European Union request for protection of geographical indications in Australia
Consistent with its approach toward other FTA partners, the EU has identified the protection of geographical indications (GIs) as one of its key objectives in the negotiations.
A GI is a name used on a product that has a specific geographical origin and possesses qualities or a reputation that are essentially attributable to that origin. 'Champagne' is a well-known example of a GI. Generally, once a GI is protected, the name may not be used except by producers who meet the rules protecting the GI.
The Government has made no commitment to protect EU GIs. The Government is, however, engaging with the EU on its GI interests as part of the FTA negotiations. In doing so, in 2019 the Australian Government published the EU list of GIs for public objection.
- The Government received over 400 submissions, of varying detail, across a wide range of sectors including dairy, wine, processed meats, beers and spirits, providing a strong platform to continue negotiations with the EU.
- The Government is raising objectors’ arguments directly with the EU, making clear the significant concerns about names widely used by Australian industry.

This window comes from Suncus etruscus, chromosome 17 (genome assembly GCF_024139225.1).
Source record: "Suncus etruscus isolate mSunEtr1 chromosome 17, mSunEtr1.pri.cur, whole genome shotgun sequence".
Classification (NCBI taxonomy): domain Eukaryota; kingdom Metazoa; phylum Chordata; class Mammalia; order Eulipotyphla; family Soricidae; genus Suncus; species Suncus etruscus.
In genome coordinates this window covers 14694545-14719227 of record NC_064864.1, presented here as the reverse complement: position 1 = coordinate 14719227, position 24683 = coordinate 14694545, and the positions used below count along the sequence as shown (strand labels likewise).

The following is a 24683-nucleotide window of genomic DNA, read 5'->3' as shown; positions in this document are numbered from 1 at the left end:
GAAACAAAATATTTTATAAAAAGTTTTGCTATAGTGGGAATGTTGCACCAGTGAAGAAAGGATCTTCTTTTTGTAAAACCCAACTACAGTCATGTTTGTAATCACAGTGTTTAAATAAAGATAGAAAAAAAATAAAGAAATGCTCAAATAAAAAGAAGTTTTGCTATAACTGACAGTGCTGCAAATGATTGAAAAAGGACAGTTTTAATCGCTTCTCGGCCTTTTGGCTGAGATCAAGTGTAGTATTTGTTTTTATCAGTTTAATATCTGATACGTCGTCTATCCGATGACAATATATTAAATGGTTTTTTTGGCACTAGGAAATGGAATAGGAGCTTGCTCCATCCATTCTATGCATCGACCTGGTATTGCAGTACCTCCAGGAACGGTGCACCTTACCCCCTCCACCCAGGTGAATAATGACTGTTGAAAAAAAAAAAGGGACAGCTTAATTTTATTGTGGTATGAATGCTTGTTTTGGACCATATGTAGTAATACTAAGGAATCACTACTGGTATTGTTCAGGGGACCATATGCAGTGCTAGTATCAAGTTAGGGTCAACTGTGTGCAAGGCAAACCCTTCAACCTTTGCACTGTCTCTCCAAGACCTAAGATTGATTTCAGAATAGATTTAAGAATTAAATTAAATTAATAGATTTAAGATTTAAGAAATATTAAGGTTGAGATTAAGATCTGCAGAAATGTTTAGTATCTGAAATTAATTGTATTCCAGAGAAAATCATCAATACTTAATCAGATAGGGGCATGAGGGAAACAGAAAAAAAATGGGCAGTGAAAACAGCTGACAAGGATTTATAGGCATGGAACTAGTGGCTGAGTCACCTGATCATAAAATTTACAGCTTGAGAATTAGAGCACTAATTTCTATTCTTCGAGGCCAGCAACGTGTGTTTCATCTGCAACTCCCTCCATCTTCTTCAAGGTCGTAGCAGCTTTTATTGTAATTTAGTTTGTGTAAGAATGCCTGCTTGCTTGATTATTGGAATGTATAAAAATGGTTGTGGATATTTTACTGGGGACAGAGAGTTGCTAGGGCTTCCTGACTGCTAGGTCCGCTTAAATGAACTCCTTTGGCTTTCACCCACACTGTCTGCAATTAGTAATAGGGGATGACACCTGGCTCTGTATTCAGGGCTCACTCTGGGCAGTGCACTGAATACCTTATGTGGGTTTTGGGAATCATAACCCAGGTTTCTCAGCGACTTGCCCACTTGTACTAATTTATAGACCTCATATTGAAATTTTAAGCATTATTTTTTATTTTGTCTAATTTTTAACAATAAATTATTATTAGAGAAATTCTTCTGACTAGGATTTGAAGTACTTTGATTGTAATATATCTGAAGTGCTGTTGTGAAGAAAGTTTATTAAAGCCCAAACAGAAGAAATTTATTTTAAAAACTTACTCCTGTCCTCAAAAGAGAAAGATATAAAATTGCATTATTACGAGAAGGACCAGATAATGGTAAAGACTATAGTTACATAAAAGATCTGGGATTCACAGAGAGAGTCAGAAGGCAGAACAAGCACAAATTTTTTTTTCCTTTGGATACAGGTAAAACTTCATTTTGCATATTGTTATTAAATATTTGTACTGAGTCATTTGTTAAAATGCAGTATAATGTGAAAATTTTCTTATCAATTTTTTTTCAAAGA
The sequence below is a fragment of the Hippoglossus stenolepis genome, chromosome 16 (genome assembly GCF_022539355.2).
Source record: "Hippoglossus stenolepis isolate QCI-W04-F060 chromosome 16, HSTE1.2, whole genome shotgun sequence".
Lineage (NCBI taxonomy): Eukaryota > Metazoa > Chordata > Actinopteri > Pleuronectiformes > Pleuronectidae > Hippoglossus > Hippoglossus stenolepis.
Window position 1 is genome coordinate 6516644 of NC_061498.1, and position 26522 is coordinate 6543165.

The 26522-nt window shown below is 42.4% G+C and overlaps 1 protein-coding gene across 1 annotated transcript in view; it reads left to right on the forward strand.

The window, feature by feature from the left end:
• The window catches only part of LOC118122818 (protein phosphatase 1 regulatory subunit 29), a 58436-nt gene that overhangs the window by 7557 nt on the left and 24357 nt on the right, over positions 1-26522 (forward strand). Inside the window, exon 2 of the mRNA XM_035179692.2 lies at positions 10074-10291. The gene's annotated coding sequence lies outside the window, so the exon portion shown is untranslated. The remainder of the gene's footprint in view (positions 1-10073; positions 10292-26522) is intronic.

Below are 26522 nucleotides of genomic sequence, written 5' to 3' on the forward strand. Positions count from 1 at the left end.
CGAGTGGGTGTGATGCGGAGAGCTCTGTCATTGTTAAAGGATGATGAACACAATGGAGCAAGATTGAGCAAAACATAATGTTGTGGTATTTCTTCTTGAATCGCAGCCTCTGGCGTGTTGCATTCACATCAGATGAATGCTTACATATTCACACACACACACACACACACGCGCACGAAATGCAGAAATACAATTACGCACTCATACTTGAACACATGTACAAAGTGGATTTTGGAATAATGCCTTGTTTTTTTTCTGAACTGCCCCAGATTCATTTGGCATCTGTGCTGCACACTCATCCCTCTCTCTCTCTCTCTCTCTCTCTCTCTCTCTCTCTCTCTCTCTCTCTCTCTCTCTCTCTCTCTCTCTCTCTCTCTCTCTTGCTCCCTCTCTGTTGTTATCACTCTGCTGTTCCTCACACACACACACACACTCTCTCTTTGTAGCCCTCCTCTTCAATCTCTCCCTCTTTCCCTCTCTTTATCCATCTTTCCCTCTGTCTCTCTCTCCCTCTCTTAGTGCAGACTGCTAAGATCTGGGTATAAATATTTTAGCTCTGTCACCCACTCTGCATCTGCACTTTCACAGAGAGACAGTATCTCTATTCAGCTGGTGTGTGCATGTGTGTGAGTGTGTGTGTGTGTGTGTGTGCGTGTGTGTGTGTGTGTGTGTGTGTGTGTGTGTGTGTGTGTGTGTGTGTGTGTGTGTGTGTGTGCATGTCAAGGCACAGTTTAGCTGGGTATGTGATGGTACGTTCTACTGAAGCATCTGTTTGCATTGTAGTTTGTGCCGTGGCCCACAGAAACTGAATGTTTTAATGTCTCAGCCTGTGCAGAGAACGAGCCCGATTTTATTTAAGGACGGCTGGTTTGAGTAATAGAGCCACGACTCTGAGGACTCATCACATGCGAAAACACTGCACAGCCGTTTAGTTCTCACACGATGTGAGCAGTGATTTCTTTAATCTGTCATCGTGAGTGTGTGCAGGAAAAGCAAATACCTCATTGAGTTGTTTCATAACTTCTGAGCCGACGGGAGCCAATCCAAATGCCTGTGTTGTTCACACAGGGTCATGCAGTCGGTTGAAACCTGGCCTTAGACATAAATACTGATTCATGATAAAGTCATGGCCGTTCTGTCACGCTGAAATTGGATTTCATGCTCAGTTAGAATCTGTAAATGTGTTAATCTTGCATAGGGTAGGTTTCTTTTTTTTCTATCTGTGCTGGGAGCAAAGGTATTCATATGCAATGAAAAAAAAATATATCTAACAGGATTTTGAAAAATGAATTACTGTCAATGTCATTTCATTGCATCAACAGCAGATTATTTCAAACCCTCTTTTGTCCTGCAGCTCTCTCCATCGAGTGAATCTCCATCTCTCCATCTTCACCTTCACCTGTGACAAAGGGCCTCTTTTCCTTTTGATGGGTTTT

- The Government is continuing to build on the information received during the objections process, in conjunction with industry stakeholders, to ensure the Government has a comprehensive understanding of the costs that would be associated with the protection of specific terms.
Decisions on EU GIs that may be protected by Australia would be taken by the Government at a later point in the FTA negotiations. Any commitments on GIs in the FTA would depend on the overall outcomes the EU is prepared to offer Australia, including with regard to market access.
Should Australia agree to protect EU GIs in the FTA, reforms would be required to Australia’s legislative framework for the protection of GIs. The Government sought the views of Australian producers, businesses and consumers on possible reforms in a consultation process that ran from September to November 2020.
Running a policy consultation process does not mean the Australian Government has agreed or will agree to make any changes to its existing GI regulatory framework or policy.
Further information is available on the IP Australia website on consultations.
What GI names is the EU seeking to protect?
The EU originally asked Australia to protect 236 spirit names and 172 agricultural and other foodstuff names as GIs in Australia. The names relate to a range of sectors including, dairy, meat, smallgoods, horticulture, confectionery, oils, beer and spirits.
Since the EU submitted its original list of names, the United Kingdom has withdrawn from the EU reducing the list of spirit GIs by two and agricultural and other food stuff GIs by six.